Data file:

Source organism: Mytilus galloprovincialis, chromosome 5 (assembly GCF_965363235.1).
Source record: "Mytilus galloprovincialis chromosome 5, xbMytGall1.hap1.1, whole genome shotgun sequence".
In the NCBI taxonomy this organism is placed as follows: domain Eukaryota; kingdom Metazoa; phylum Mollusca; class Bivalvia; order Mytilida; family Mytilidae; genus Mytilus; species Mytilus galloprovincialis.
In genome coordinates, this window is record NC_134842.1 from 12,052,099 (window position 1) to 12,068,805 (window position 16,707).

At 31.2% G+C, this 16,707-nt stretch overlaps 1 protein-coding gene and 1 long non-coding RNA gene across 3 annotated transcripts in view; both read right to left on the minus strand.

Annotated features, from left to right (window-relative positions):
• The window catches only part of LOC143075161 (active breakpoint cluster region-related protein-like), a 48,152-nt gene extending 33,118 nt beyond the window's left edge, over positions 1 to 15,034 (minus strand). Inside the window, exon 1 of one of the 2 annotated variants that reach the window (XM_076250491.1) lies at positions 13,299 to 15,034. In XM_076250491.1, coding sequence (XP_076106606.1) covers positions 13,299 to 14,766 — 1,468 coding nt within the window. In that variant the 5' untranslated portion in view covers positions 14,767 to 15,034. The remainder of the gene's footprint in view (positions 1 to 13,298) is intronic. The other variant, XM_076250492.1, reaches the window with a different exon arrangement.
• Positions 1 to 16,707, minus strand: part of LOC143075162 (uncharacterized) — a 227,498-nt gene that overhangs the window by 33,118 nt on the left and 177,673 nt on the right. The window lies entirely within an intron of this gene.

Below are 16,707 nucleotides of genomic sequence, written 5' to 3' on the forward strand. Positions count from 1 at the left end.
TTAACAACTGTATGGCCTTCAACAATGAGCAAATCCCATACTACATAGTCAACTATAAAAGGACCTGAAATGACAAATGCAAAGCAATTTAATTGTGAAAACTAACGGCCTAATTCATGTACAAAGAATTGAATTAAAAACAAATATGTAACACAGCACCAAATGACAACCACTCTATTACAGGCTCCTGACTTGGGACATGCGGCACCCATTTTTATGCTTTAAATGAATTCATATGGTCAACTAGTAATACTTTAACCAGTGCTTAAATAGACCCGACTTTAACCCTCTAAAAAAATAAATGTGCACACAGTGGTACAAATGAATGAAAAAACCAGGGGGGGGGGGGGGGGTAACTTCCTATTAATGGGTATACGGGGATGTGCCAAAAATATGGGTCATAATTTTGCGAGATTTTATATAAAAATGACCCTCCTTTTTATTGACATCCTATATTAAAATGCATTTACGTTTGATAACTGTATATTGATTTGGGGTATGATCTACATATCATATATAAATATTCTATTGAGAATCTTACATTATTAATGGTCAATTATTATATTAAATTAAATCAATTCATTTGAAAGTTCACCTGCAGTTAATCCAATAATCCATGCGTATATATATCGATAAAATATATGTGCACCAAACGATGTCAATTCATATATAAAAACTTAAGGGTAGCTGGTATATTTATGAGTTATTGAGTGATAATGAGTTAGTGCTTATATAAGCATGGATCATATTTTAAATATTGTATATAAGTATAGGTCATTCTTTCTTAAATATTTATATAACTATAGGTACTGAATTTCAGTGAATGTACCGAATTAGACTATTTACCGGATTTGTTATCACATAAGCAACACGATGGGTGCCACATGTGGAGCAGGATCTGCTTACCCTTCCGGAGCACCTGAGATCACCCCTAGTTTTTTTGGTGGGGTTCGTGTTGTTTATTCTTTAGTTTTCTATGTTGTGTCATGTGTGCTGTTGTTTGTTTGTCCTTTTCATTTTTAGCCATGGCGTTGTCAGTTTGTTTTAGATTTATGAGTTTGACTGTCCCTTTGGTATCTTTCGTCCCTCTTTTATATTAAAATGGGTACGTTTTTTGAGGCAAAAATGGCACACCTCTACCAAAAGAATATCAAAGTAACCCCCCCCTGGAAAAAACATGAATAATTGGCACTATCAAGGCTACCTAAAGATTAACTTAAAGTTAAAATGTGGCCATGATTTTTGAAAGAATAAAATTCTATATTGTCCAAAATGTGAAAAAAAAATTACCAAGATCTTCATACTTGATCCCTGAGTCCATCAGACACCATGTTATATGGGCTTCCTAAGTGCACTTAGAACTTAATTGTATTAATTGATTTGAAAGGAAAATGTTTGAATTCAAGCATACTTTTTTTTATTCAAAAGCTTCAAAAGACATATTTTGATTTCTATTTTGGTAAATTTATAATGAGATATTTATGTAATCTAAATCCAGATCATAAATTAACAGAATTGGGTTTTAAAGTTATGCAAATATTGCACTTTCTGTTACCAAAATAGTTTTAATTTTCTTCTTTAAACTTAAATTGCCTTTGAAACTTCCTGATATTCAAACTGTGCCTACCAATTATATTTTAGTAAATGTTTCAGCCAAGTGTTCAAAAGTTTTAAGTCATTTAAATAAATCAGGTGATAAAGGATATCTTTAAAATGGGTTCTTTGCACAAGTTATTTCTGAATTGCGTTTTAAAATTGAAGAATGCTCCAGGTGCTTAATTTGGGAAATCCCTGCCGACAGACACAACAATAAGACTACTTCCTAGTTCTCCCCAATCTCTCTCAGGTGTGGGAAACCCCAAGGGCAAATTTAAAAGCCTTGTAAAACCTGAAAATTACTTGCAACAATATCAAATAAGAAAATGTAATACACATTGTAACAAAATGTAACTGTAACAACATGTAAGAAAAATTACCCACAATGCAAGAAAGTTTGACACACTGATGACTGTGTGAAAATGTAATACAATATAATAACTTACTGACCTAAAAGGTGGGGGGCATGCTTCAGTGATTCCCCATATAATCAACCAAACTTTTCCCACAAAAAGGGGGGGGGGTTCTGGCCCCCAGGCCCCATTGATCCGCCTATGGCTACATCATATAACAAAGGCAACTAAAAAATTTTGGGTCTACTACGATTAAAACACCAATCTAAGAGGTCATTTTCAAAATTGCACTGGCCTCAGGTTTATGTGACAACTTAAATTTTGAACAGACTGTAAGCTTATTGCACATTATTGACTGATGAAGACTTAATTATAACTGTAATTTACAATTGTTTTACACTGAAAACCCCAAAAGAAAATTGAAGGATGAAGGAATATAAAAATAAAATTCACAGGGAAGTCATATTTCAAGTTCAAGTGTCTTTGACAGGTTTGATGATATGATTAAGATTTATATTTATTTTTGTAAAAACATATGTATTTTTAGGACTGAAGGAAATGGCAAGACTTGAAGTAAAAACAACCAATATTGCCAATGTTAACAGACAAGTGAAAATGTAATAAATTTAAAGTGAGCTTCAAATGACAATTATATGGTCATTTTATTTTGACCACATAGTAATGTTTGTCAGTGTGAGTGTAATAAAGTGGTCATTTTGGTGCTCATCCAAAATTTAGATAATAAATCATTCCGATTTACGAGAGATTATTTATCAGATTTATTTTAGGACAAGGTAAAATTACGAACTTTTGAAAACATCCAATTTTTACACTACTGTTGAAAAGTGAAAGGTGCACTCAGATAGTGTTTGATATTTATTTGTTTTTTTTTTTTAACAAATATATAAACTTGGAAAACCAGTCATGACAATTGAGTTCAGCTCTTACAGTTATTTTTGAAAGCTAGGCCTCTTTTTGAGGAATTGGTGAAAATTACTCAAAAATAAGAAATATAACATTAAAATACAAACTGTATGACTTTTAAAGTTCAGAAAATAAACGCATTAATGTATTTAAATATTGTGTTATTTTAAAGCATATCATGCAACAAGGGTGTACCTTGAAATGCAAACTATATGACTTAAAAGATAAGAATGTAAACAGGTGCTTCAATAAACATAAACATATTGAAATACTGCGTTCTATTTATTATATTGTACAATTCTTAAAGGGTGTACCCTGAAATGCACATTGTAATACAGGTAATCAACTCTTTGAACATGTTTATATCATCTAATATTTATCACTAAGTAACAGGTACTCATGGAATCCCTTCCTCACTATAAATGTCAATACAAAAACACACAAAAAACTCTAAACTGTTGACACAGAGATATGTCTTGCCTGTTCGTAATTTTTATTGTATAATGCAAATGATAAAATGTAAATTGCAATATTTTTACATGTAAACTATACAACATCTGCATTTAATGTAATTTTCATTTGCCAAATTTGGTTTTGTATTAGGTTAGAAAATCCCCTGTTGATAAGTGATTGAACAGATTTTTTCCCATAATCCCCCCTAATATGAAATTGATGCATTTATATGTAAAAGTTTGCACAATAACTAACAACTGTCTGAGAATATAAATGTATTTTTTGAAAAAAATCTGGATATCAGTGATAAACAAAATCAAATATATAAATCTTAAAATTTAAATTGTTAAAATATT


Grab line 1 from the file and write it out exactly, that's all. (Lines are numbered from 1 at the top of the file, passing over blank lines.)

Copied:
Source organism: Mytilus galloprovincialis, chromosome 5 (assembly GCF_965363235.1).